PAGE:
In 2005, ABC piloted a new reality series called Welcome to the Neighborhood, where different families competed for a house in a neighborhood full of conservative, Christian, white families. The families competing for the house were mostly from marginalized groups (although one was literally just a conservative white family with tattoos), and early episodes contained a number of hurtful, racist and anti-gay comments.

At the end of the series, a gay couple won, with the contestant who said in the first episode, “I wouldn’t tolerate a gay couple moving into this neighborhood”, changing his views and even reuniting with his own gay son. Although the end result was positive, organizations such as GLAAD were concerned that earlier episodes made discrimination seem acceptable, and the National Fair Housing Alliance believed that the show could violate the Fair Housing Act even though the house is valued and not bought/leased.

In the end, the show was cancelled. “Our intention with Welcome to the Neighborhood was to show the transformational process that takes place when people are forced to confront preconceived notions of what makes a good neighbor, and we believe the series delivers exactly that,” ABC said in a statement. Over time, the episodic nature of this series became challenging, and due to the sensitivity of the subject matter in the early episodes, we have decided not to air the series at this time.”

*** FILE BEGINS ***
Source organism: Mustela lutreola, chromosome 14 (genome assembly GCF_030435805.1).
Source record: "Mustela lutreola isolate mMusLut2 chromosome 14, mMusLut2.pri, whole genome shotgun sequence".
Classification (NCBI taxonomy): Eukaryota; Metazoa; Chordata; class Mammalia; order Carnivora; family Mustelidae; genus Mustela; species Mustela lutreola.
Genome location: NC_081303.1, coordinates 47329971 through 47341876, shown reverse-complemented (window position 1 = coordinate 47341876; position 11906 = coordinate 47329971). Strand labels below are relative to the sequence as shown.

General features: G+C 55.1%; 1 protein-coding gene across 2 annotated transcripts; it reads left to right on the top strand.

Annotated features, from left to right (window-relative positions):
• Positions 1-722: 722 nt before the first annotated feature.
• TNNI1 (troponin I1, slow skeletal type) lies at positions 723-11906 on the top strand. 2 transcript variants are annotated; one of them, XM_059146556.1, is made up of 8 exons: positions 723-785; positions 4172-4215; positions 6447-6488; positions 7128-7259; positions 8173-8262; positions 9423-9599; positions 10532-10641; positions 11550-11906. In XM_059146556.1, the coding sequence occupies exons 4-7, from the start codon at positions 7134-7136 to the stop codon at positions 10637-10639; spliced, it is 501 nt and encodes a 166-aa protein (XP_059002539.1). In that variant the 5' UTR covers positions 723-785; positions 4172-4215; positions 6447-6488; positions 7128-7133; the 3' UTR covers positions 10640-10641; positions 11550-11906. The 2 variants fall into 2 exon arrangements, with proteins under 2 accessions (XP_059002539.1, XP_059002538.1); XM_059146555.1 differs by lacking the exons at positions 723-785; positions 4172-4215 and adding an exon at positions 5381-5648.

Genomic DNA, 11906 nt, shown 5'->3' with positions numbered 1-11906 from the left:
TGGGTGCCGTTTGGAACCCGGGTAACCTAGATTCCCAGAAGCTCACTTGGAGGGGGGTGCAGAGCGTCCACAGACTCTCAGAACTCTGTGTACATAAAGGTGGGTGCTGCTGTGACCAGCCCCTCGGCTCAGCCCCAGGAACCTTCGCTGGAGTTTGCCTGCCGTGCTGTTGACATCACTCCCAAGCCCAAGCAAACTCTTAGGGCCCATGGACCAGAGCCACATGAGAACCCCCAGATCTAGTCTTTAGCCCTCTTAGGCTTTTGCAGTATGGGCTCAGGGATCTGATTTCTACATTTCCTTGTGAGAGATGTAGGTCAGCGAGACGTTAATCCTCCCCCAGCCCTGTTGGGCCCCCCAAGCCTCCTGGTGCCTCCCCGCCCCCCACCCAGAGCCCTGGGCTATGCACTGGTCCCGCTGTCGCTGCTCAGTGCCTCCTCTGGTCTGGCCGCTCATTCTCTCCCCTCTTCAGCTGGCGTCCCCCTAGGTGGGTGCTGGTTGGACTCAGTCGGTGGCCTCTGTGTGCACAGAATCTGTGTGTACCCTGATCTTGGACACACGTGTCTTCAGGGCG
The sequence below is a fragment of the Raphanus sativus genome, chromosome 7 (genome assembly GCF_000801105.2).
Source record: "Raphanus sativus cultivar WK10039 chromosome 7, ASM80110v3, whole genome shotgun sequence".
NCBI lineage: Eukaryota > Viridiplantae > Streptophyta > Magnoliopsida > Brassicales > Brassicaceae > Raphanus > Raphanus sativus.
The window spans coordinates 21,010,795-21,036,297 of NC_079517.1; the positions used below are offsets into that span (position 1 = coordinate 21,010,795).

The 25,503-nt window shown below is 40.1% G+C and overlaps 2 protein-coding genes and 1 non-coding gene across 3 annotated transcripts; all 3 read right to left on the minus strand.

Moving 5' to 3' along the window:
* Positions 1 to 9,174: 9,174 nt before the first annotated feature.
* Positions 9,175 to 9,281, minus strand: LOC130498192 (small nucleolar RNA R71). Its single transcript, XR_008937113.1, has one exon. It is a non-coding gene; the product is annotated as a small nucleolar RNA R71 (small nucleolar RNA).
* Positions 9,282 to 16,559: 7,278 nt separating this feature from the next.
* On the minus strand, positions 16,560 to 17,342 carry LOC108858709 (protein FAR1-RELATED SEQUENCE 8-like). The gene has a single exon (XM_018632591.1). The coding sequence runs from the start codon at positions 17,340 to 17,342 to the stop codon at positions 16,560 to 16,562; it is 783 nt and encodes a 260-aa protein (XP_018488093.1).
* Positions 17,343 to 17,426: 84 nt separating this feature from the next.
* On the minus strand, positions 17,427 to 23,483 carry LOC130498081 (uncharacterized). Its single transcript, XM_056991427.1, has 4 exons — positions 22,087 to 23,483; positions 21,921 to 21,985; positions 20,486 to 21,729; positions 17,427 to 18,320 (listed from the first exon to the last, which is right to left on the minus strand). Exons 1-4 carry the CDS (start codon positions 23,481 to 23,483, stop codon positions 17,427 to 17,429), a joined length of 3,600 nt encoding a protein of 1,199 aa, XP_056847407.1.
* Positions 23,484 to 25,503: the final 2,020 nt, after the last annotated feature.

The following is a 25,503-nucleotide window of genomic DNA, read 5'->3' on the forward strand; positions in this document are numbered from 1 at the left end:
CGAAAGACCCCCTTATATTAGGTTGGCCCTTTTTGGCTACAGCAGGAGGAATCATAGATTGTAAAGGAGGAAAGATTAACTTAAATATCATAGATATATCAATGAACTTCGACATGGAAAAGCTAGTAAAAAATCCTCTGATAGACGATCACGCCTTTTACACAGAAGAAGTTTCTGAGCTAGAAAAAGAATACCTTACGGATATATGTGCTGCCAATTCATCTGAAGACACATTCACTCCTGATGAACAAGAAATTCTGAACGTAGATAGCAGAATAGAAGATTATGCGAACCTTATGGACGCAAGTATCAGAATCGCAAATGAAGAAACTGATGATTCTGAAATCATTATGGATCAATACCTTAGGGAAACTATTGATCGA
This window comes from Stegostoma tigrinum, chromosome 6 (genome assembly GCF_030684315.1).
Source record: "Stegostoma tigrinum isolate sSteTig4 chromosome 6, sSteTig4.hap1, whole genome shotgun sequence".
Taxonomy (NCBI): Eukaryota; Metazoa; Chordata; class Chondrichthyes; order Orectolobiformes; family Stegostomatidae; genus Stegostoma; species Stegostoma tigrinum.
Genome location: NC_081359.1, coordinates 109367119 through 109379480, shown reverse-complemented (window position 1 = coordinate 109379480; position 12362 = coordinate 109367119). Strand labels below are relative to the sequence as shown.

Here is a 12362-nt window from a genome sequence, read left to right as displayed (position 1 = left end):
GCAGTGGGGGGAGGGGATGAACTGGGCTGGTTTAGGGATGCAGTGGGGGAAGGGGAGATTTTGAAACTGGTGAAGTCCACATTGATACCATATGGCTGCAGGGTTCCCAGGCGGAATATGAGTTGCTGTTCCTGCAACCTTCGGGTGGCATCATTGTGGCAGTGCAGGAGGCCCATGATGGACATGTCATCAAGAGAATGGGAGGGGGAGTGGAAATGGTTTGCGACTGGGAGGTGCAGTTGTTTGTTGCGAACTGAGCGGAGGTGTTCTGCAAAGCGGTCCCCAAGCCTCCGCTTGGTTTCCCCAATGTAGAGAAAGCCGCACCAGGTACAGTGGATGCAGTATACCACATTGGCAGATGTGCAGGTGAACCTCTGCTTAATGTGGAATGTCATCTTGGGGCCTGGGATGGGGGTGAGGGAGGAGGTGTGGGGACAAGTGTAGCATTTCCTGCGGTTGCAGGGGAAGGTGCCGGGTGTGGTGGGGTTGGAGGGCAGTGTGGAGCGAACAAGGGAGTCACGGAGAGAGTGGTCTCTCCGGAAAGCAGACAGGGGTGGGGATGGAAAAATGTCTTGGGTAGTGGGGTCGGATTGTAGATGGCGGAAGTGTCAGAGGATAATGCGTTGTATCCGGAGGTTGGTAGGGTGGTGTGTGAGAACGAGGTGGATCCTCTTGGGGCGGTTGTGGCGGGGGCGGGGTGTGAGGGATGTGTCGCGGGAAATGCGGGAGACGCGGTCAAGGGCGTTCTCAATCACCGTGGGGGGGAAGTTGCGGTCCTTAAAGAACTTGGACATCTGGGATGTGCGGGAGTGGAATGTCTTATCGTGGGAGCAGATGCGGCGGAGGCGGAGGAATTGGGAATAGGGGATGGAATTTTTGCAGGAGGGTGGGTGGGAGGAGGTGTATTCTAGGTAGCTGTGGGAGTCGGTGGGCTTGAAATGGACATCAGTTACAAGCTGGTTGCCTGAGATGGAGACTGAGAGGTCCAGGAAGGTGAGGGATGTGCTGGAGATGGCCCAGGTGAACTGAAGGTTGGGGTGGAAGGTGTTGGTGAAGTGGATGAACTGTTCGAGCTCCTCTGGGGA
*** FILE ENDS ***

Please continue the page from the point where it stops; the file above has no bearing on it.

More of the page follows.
The year 2000 was flooded with problematic reality shows based on plastic surgery The Swan, Bridalplasty, and Extreme change. But we haven’t seen anything like it in the last decade…until Surgery tried to step into the once popular niche.

In the British reality show, people wanting plastic surgery would essentially go to a panel of their peers – and if 75% or more of the panel approve, they get the surgery for free. If not, they go home with nothing. The controversial show received a lot of backlash for its premise, but it wasn’t actually canceled until shortly after the death of its host Caroline Flack.


In 2004, some execs thought it would be fun to create a reality special centered around two straight guys pretending to be gay. It was called seriously dude i’m gay and was supposed to feature two straight men trying out the “gay lifestyle”, entering the queer social scene and even going on a blind date with a man – ultimately competing to see who can better convince their family and friends that they are gay.

GLAAD expressed concern about the premise and received an advance copy – they had “serious concerns” about the special, calling it “an exercise in systematic humiliation.” The contestants apparently compared pretending to be gay to “their worst nightmare” and being “trapped in gay hell”. They were also afraid that their mentors (called “mentors” on the show) would touch them inappropriately.